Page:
I also viewed a documentary, "Once Aurora", which follows a young Norwegian pop singer (ages 18 thru 20 at the time) through two years of her life as her management tries to build her up into an international superstar. What struck me was the difference between her life and that of Britney Spears at her age. Like Britney, she was pushed to perform to the point of exhaustion by male managers around her. Unlike Britney, she’s not a bratty drug-addled neurotic mess, her parents have a comfortable life in a beautiful home overlooking a beautiful fjord and have no desire to exploit her, only to support her (they are not wealthy, being a midwife and a garage door salesman, but nobody in Norway is truly poor like here in the United States), and even her manager, while grumpy and pushy, seems to have a respect for his young protege’ that only grows over the course of the documentary even as he is disagreeing with how tightly she is controlling what’s going onto her next album.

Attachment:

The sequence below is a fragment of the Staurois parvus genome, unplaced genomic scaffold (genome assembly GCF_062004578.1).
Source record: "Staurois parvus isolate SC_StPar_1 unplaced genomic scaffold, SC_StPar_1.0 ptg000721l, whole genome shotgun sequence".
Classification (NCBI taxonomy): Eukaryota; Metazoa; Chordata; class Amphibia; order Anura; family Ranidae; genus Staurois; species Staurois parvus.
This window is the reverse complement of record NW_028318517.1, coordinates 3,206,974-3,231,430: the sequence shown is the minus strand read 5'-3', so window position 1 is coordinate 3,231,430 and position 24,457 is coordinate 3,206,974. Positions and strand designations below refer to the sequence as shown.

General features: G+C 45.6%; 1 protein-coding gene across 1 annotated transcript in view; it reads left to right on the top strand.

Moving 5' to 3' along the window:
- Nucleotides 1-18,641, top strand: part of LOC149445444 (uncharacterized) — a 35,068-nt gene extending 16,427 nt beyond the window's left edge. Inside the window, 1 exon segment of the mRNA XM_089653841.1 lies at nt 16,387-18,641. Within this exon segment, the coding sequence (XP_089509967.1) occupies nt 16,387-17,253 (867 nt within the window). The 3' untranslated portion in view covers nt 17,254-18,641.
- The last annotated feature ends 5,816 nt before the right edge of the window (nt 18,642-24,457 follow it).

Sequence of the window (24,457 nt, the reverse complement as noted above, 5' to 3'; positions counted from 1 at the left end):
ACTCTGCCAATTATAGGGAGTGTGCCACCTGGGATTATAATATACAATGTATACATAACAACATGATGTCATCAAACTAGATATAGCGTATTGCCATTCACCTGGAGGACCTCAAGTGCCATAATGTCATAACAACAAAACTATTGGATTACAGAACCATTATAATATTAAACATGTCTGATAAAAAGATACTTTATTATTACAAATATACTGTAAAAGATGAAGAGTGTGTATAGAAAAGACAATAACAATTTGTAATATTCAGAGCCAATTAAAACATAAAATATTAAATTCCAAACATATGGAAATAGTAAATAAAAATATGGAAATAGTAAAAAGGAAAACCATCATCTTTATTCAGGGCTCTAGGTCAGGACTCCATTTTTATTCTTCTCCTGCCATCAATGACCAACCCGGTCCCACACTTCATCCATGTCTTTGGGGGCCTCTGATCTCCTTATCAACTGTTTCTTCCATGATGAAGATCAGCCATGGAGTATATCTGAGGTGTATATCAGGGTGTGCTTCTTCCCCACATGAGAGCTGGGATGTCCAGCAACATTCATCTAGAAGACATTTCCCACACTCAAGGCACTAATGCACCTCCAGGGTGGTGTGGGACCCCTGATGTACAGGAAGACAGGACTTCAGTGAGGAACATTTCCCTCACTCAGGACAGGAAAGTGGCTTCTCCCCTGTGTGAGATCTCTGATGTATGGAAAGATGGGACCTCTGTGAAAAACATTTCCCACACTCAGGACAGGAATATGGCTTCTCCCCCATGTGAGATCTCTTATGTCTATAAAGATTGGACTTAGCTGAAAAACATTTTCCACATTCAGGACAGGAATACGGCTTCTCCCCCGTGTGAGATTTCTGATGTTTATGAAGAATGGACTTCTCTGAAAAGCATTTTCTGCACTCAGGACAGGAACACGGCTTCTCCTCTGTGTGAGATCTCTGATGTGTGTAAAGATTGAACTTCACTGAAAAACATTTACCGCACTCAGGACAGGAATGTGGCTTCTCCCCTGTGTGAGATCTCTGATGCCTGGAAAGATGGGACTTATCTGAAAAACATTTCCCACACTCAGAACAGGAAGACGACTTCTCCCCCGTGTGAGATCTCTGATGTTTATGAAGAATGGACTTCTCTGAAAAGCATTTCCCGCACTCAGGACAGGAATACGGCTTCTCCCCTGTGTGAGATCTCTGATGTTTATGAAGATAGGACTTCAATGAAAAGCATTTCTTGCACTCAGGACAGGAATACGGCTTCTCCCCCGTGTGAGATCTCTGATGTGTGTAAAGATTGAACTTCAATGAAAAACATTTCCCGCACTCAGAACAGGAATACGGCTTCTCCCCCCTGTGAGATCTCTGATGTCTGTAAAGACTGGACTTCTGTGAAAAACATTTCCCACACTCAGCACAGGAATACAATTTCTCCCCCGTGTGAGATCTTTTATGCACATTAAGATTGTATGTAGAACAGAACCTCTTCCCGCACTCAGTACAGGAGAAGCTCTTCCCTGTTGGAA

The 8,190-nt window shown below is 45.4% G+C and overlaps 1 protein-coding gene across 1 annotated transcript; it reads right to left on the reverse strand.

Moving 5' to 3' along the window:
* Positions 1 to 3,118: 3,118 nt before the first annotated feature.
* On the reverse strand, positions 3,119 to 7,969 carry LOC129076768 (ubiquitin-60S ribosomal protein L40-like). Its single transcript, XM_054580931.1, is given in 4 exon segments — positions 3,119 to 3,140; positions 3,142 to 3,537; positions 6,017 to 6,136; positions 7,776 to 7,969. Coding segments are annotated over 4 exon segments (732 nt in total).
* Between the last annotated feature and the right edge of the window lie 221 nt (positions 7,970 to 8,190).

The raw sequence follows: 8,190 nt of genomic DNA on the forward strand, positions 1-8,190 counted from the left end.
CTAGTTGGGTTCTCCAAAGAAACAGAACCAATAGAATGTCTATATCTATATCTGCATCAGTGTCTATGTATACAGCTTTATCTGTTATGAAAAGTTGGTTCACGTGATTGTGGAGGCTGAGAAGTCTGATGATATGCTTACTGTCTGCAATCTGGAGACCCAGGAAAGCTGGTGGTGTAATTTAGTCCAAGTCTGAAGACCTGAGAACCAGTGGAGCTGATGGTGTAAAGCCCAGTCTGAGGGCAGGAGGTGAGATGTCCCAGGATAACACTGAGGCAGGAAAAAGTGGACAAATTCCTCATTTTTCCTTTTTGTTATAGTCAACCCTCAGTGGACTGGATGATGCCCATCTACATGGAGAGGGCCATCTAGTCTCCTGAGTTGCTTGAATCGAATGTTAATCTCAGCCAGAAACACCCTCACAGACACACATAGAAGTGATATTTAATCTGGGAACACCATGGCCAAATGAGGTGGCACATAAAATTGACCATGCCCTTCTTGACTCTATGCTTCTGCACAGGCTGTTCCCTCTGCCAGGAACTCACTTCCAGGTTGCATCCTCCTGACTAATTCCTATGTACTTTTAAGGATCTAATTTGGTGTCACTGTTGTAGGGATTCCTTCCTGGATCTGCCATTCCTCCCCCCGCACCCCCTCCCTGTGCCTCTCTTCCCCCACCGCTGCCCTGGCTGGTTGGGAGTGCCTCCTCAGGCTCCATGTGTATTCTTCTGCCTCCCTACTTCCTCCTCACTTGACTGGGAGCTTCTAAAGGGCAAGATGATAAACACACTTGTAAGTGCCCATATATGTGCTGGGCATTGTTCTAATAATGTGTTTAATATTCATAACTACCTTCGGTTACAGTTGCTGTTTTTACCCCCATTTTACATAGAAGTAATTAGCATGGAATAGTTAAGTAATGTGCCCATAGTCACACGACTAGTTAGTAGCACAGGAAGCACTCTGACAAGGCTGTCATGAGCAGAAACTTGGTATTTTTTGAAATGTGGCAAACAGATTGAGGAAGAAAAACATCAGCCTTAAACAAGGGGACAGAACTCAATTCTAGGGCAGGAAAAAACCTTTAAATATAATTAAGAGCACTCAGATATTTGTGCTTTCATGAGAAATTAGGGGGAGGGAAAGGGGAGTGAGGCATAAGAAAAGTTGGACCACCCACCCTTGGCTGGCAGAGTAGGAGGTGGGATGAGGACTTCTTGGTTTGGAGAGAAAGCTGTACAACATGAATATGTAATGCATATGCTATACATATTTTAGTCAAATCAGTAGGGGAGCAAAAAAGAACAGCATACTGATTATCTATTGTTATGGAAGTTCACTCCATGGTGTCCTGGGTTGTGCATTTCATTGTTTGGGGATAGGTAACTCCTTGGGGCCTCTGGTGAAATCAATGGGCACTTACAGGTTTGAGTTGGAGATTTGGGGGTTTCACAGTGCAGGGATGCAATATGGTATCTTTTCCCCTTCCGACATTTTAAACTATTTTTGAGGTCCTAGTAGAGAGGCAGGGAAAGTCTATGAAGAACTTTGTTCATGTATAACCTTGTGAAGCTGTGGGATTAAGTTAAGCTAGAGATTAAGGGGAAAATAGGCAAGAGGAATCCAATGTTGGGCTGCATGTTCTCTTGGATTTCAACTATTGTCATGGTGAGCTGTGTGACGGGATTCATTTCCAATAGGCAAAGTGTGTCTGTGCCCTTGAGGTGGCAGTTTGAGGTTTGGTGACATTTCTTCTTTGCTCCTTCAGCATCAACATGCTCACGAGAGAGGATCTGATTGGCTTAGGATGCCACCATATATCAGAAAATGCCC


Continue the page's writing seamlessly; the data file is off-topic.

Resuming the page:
Then I think about the cultural differences involved here. In Norway, nobody is truly desperate. Aurora’s management could dedicate years to building up their young charge and thus give time for that mutual respect to arise between management and their young singer as they try to make her into an international superstar because Norway’s social safety net meant that nobody had to worry about being hungry homeless and starving. Aurora’s parents have a comfortable life without any input from Aurora’s money because of Norway’s egalitarian society thus have no incentive to exploit her. Thus the Aurora of this documentary seems surprisingly level-headed given the situation that she finds herself in. Yes, she’s on a bit of an emotional roller coaster, teenage girls do that drama thing really well, but all things considered she’s maintained her sanity and self-worth surprisingly well because Norwegian society is supportive, not exploitive, and while she has the record industry types trying to exploit her she also has that support from her entire society. Norwegians may consider her weird, but they also consider her one of their own.